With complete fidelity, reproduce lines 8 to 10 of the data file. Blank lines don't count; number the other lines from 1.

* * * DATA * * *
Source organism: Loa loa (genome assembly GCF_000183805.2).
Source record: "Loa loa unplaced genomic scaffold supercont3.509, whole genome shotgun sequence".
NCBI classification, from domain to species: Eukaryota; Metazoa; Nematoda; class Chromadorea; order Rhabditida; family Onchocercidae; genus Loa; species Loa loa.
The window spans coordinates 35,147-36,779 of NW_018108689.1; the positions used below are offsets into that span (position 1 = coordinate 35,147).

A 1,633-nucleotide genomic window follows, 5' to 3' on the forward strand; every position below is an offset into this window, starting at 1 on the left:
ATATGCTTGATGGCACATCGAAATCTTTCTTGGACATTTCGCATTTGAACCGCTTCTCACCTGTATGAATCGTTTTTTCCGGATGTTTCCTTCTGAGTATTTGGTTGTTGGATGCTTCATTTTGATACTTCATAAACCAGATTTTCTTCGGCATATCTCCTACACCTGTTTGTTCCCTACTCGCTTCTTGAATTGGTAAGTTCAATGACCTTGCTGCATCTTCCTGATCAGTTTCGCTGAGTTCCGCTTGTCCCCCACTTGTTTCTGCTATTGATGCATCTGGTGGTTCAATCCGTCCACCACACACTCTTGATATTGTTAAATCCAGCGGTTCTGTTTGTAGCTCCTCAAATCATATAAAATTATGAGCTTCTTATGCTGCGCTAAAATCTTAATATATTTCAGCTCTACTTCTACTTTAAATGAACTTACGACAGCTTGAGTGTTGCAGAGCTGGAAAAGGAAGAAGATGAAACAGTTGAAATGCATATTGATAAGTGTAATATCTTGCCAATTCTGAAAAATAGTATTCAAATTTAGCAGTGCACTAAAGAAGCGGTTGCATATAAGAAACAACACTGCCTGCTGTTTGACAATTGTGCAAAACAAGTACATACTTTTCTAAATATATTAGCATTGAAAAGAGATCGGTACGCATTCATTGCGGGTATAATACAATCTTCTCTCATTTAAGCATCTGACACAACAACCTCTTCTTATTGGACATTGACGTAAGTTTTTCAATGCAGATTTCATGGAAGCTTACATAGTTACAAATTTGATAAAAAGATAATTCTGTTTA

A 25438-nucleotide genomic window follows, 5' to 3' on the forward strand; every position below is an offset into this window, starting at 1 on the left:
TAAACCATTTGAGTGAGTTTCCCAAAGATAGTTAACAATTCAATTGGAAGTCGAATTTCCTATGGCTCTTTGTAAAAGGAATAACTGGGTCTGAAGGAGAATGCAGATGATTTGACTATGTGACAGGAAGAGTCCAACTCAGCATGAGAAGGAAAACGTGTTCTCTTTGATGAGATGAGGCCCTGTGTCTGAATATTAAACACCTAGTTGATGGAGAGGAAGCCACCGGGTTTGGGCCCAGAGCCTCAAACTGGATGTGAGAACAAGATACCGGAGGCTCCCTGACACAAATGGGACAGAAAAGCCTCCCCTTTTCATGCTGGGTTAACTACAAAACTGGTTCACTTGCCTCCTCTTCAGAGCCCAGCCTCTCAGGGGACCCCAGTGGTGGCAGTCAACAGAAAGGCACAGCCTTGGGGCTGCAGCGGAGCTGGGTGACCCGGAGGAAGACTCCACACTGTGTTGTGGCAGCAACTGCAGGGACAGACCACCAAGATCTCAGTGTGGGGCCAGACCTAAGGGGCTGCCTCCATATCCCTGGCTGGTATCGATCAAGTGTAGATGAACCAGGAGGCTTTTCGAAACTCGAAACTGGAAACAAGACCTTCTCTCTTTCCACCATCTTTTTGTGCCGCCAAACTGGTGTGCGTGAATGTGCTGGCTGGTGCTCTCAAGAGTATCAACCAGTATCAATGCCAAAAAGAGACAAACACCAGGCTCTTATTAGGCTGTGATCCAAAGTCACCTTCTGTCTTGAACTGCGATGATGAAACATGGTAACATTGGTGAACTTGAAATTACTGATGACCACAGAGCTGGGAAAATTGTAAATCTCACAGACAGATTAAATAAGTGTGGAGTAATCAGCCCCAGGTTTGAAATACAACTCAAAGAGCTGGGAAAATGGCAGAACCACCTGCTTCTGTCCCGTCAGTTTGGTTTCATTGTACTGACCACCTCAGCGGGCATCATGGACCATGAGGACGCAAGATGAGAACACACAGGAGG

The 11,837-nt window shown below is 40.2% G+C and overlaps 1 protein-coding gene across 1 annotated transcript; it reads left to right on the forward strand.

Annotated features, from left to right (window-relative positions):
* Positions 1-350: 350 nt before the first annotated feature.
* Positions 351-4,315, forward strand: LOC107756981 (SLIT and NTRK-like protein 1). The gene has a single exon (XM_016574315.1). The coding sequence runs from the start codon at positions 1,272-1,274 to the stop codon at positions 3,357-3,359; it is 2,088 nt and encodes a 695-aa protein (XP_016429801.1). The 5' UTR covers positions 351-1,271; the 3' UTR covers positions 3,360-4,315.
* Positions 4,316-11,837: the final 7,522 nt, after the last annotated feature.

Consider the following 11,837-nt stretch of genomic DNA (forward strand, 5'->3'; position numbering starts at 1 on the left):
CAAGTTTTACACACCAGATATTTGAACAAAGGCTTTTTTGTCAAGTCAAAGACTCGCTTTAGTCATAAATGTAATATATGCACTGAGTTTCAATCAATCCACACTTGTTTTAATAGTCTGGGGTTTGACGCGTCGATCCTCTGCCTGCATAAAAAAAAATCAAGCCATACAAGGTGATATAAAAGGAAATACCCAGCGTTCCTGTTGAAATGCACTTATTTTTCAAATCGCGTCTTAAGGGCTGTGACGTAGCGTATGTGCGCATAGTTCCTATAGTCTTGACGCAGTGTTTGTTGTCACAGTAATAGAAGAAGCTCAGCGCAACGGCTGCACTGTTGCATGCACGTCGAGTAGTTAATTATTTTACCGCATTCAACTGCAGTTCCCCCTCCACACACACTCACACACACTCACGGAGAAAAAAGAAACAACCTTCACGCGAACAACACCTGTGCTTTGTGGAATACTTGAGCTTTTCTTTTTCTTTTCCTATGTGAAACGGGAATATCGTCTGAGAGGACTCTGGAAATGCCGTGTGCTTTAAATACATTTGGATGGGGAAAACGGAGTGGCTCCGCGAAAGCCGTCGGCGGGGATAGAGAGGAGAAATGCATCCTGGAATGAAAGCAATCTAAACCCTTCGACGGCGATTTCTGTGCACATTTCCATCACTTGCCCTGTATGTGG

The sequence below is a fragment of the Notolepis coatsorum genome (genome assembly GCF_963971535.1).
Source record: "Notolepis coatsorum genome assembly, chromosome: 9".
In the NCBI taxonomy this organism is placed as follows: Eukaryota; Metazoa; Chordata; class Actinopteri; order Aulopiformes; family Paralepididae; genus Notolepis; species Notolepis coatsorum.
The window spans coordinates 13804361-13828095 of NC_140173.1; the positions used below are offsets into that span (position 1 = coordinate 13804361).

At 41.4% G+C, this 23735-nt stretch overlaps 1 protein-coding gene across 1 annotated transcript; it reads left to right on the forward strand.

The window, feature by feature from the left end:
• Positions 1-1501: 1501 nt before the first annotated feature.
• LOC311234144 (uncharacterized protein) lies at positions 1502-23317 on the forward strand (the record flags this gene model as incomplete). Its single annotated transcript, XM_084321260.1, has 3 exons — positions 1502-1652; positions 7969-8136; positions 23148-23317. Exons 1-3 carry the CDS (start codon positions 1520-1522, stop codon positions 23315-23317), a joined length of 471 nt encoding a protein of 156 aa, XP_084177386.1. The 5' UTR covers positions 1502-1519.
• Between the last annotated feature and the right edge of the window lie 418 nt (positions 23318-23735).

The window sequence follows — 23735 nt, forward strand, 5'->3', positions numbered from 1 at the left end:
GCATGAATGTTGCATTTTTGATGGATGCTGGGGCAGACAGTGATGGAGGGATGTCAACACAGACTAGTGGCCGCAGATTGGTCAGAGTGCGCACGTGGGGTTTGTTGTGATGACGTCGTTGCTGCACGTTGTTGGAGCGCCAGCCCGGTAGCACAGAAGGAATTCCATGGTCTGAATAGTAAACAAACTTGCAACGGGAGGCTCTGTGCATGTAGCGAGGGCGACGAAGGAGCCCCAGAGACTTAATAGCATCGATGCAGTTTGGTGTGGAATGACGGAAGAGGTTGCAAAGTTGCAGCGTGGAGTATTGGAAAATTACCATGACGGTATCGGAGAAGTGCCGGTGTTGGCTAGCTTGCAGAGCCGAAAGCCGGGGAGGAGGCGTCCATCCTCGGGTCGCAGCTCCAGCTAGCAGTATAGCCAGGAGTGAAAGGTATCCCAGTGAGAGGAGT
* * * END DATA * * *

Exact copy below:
TAAACCATTTGAGTGAGTTTCCCAAAGATAGTTAACAATTCAATTGGAAGTCGAATTTCCTATGGCTCTTTGTAAAAGGAATAACTGGGTCTGAAGGAGAATGCAGATGATTTGACTATGTGACAGGAAGAGTCCAACTCAGCATGAGAAGGAAAACGTGTTCTCTTTGATGAGATGAGGCCCTGTGTCTGAATATTAAACACCTAGTTGATGGAGAGGAAGCCACCGGGTTTGGGCCCAGAGCCTCAAACTGGATGTGAGAACAAGATACCGGAGGCTCCCTGACACAAATGGGACAGAAAAGCCTCCCCTTTTCATGCTGGGTTAACTACAAAACTGGTTCACTTGCCTCCTCTTCAGAGCCCAGCCTCTCAGGGGACCCCAGTGGTGGCAGTCAACAGAAAGGCACAGCCTTGGGGCTGCAGCGGAGCTGGGTGACCCGGAGGAAGACTCCACACTGTGTTGTGGCAGCAACTGCAGGGACAGACCACCAAGATCTCAGTGTGGGGCCAGACCTAAGGGGCTGCCTCCATATCCCTGGCTGGTATCGATCAAGTGTAGATGAACCAGGAGGCTTTTCGAAACTCGAAACTGGAAACAAGACCTTCTCTCTTTCCACCATCTTTTTGTGCCGCCAAACTGGTGTGCGTGAATGTGCTGGCTGGTGCTCTCAAGAGTATCAACCAGTATCAATGCCAAAAAGAGACAAACACCAGGCTCTTATTAGGCTGTGATCCAAAGTCACCTTCTGTCTTGAACTGCGATGATGAAACATGGTAACATTGGTGAACTTGAAATTACTGATGACCACAGAGCTGGGAAAATTGTAAATCTCACAGACAGATTAAATAAGTGTGGAGTAATCAGCCCCAGGTTTGAAATACAACTCAAAGAGCTGGGAAAATGGCAGAACCACCTGCTTCTGTCCCGTCAGTTTGGTTTCATTGTACTGACCACCTCAGCGGGCATCATGGACCATGAGGACGCAAGATGAGAACACACAGGAGG

The 11,837-nt window shown below is 40.2% G+C and overlaps 1 protein-coding gene across 1 annotated transcript; it reads left to right on the forward strand.

Annotated features, from left to right (window-relative positions):